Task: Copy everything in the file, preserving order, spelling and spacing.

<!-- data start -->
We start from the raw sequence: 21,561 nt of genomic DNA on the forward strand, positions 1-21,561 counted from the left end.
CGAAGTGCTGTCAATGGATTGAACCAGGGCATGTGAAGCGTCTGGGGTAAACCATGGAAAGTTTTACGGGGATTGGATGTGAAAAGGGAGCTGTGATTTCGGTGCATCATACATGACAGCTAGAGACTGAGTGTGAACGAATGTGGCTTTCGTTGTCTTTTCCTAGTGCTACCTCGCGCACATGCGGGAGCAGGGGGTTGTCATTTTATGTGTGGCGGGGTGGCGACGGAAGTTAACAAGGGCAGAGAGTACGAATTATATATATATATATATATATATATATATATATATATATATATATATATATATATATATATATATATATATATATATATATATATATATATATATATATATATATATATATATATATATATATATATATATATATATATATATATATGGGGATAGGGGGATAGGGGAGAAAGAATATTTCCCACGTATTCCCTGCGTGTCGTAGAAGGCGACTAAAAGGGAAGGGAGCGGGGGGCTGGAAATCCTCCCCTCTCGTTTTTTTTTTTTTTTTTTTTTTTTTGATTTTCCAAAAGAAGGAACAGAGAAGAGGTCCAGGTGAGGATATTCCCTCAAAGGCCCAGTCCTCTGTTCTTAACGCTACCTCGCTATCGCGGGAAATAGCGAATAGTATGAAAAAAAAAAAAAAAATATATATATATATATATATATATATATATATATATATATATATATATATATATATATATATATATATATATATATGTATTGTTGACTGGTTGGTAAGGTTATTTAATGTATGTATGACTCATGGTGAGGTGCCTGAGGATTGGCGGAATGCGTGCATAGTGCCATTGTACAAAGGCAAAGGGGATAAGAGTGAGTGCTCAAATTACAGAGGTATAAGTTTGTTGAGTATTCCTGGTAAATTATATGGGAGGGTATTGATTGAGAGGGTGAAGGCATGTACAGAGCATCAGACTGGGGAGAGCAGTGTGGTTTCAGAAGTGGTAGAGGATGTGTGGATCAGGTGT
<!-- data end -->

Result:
We start from the raw sequence: 21,561 nt of genomic DNA on the forward strand, positions 1-21,561 counted from the left end.
CGAAGTGCTGTCAATGGATTGAACCAGGGCATGTGAAGCGTCTGGGGTAAACCATGGAAAGTTTTACGGGGATTGGATGTGAAAAGGGAGCTGTGATTTCGGTGCATCATACATGACAGCTAGAGACTGAGTGTGAACGAATGTGGCTTTCGTTGTCTTTTCCTAGTGCTACCTCGCGCACATGCGGGAGCAGGGGGTTGTCATTTTATGTGTGGCGGGGTGGCGACGGAAGTTAACAAGGGCAGAGAGTACGAATTATATATATATATATATATATATATATATATATATATATATATATATATATATATATATATATATATATATATATATATATATATATATATATATATATATATATATATATATATATATATATATATATATATATATATATATATATGGGGATAGGGGGATAGGGGAGAAAGAATATTTCCCACGTATTCCCTGCGTGTCGTAGAAGGCGACTAAAAGGGAAGGGAGCGGGGGGCTGGAAATCCTCCCCTCTCGTTTTTTTTTTTTTTTTTTTTTTTTTGATTTTCCAAAAGAAGGAACAGAGAAGAGGTCCAGGTGAGGATATTCCCTCAAAGGCCCAGTCCTCTGTTCTTAACGCTACCTCGCTATCGCGGGAAATAGCGAATAGTATGAAAAAAAAAAAAAAAATATATATATATATATATATATATATATATATATATATATATATATATATATATATATATATATATATATATATATGTATTGTTGACTGGTTGGTAAGGTTATTTAATGTATGTATGACTCATGGTGAGGTGCCTGAGGATTGGCGGAATGCGTGCATAGTGCCATTGTACAAAGGCAAAGGGGATAAGAGTGAGTGCTCAAATTACAGAGGTATAAGTTTGTTGAGTATTCCTGGTAAATTATATGGGAGGGTATTGATTGAGAGGGTGAAGGCATGTACAGAGCATCAGACTGGGGAGAGCAGTGTGGTTTCAGAAGTGGTAGAGGATGTGTGGATCAGGTGT